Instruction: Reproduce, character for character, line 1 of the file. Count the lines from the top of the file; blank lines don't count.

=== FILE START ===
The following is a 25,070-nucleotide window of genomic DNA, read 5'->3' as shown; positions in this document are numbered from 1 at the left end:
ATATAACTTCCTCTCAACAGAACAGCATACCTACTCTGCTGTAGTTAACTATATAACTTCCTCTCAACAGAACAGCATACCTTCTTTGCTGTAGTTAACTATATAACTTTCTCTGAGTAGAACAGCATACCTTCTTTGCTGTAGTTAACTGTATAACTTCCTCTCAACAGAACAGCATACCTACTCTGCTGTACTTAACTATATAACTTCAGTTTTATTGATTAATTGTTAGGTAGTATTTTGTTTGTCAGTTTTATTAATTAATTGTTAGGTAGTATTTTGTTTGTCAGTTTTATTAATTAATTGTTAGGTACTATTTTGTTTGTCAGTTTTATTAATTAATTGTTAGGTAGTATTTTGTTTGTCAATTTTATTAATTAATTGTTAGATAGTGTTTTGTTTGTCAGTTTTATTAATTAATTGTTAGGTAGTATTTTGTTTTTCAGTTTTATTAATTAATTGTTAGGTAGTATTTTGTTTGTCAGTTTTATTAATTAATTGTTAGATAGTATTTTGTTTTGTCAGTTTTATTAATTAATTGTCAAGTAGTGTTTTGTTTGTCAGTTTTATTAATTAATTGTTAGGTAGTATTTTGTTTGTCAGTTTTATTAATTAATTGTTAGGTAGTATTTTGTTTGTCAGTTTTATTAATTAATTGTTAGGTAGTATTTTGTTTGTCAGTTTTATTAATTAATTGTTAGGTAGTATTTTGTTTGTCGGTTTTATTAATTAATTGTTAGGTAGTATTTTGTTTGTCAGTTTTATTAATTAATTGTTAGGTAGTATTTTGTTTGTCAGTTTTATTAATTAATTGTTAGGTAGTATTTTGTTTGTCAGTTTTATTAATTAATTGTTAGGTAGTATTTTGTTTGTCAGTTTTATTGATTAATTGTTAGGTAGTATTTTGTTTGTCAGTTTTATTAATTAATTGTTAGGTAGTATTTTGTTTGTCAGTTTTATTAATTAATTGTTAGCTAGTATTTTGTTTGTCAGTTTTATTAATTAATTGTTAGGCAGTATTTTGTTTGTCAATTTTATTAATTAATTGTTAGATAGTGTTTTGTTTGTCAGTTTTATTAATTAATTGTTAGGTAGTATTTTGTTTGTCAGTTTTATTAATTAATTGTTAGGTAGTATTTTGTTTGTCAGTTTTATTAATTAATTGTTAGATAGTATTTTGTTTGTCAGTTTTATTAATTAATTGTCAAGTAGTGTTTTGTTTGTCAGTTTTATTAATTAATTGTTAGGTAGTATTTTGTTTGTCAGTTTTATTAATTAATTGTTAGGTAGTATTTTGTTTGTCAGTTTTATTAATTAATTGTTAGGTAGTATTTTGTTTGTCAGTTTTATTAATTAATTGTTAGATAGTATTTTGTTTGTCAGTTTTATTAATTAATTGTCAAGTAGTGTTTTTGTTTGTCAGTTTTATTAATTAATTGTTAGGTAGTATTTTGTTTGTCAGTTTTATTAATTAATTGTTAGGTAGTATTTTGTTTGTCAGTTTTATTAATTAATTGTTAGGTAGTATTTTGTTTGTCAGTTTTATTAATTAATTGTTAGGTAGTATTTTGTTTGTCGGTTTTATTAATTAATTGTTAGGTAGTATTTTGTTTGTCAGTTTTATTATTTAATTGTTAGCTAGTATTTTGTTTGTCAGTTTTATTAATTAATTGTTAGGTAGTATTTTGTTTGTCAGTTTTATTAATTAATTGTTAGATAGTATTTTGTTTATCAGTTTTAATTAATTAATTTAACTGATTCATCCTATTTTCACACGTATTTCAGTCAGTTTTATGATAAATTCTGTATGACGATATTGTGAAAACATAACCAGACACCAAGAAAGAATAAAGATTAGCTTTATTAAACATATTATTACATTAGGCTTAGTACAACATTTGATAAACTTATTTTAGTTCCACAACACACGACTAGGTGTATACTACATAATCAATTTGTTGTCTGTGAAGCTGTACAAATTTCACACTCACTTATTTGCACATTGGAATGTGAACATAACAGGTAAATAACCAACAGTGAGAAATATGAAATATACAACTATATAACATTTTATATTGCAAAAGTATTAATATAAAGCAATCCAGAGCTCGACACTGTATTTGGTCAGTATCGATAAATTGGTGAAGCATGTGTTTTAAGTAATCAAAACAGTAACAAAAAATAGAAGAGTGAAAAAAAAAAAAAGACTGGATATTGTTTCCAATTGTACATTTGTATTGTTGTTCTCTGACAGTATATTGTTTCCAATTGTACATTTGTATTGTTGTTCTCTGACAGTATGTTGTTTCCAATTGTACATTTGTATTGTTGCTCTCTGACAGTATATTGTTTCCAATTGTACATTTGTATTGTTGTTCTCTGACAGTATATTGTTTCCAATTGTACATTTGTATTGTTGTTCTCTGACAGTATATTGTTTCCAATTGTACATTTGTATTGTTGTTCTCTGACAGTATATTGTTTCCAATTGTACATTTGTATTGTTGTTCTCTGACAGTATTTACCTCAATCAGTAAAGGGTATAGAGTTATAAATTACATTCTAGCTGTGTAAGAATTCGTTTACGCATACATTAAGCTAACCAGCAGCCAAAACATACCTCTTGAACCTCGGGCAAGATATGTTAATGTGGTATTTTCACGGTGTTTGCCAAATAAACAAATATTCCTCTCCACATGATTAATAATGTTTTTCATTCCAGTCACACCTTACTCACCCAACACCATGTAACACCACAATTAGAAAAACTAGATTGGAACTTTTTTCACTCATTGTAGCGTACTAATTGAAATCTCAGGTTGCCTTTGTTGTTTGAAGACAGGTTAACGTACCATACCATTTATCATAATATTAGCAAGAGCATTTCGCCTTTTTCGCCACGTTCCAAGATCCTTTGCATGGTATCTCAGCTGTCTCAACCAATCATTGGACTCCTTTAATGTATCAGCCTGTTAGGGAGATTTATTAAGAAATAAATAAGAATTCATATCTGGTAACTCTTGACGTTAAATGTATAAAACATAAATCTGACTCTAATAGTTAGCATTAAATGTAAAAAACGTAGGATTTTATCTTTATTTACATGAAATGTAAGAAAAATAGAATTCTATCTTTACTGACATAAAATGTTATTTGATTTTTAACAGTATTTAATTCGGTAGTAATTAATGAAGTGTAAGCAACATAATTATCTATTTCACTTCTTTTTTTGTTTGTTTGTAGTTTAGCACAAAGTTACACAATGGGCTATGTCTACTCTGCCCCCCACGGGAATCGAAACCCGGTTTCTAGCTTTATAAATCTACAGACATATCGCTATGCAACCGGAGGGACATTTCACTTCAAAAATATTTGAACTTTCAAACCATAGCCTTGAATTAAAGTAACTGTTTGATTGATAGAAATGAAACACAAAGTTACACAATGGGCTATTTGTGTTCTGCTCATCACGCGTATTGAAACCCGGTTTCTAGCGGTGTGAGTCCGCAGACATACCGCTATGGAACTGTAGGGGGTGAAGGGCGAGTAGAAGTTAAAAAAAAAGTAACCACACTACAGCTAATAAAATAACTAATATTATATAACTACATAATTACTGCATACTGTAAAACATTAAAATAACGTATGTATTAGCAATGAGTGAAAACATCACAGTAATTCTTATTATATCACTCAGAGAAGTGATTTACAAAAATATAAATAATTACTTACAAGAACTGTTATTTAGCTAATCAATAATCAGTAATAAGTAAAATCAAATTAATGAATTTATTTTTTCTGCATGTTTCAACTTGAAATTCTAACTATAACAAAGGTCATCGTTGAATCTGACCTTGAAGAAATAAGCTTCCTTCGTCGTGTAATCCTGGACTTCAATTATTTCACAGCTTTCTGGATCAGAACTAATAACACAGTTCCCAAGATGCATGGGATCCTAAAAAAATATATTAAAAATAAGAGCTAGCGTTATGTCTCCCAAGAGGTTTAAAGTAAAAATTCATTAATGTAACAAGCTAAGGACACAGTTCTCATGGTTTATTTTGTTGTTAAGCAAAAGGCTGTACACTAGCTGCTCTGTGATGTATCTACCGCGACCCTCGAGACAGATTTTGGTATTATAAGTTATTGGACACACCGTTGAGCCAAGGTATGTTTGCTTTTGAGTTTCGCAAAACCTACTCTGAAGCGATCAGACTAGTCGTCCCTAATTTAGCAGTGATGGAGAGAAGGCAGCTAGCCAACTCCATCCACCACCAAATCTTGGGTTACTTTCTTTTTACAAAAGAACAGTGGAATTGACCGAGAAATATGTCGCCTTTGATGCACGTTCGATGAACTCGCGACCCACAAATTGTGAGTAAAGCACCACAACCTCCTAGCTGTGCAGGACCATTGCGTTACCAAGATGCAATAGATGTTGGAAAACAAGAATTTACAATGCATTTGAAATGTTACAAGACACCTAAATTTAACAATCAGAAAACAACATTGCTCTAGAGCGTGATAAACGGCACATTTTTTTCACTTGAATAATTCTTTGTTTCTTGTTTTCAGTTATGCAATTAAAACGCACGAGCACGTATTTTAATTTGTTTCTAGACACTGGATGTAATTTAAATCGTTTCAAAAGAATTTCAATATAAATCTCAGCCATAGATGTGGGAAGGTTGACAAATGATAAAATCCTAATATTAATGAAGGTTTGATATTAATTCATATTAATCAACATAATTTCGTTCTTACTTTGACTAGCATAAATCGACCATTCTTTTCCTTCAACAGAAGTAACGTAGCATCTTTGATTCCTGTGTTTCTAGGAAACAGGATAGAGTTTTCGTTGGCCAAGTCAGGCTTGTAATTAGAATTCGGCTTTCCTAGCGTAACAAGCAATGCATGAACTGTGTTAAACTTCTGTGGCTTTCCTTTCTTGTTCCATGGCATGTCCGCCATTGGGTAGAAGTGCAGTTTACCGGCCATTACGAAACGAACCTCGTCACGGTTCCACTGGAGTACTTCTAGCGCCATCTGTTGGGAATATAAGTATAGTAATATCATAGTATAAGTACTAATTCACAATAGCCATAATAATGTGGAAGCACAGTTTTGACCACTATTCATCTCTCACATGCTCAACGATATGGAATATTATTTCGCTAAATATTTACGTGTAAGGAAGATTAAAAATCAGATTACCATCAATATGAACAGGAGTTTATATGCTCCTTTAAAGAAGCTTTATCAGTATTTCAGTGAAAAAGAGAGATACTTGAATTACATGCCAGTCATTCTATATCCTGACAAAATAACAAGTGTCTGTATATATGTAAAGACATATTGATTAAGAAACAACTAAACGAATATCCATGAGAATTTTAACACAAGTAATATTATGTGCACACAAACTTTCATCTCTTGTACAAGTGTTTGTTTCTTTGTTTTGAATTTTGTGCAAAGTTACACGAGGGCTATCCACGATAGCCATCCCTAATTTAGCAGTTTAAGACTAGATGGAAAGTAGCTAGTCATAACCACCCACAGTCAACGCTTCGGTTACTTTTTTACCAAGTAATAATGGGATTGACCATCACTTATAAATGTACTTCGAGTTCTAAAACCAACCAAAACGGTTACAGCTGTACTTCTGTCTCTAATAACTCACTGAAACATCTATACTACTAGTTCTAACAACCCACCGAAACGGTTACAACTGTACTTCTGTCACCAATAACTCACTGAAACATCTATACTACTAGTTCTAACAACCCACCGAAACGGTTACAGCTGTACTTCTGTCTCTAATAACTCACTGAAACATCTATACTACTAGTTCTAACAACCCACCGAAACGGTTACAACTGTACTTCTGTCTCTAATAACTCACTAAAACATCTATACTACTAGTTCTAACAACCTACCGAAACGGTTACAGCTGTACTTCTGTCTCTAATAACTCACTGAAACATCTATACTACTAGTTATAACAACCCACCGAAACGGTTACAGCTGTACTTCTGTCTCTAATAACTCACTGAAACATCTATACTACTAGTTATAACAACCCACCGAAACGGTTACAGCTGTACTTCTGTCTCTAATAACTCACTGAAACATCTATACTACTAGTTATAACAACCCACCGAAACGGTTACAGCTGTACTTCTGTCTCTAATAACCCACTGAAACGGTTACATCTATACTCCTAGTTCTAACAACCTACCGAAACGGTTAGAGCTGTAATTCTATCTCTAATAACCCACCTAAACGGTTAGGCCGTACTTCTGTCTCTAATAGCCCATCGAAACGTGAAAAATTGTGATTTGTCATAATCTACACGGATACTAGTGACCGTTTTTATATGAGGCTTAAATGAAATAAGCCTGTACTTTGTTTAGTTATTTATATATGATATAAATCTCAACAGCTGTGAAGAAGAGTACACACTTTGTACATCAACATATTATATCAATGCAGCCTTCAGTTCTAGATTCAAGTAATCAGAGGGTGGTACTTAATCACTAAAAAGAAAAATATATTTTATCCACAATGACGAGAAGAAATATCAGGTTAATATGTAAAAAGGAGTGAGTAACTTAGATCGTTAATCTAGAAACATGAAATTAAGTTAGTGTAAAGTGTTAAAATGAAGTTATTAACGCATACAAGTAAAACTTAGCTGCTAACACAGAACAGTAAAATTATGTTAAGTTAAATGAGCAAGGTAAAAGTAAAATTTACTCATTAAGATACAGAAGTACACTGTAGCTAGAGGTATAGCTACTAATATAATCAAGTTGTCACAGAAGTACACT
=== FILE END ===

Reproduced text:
The following is a 25,070-nucleotide window of genomic DNA, read 5'->3' as shown; positions in this document are numbered from 1 at the left end: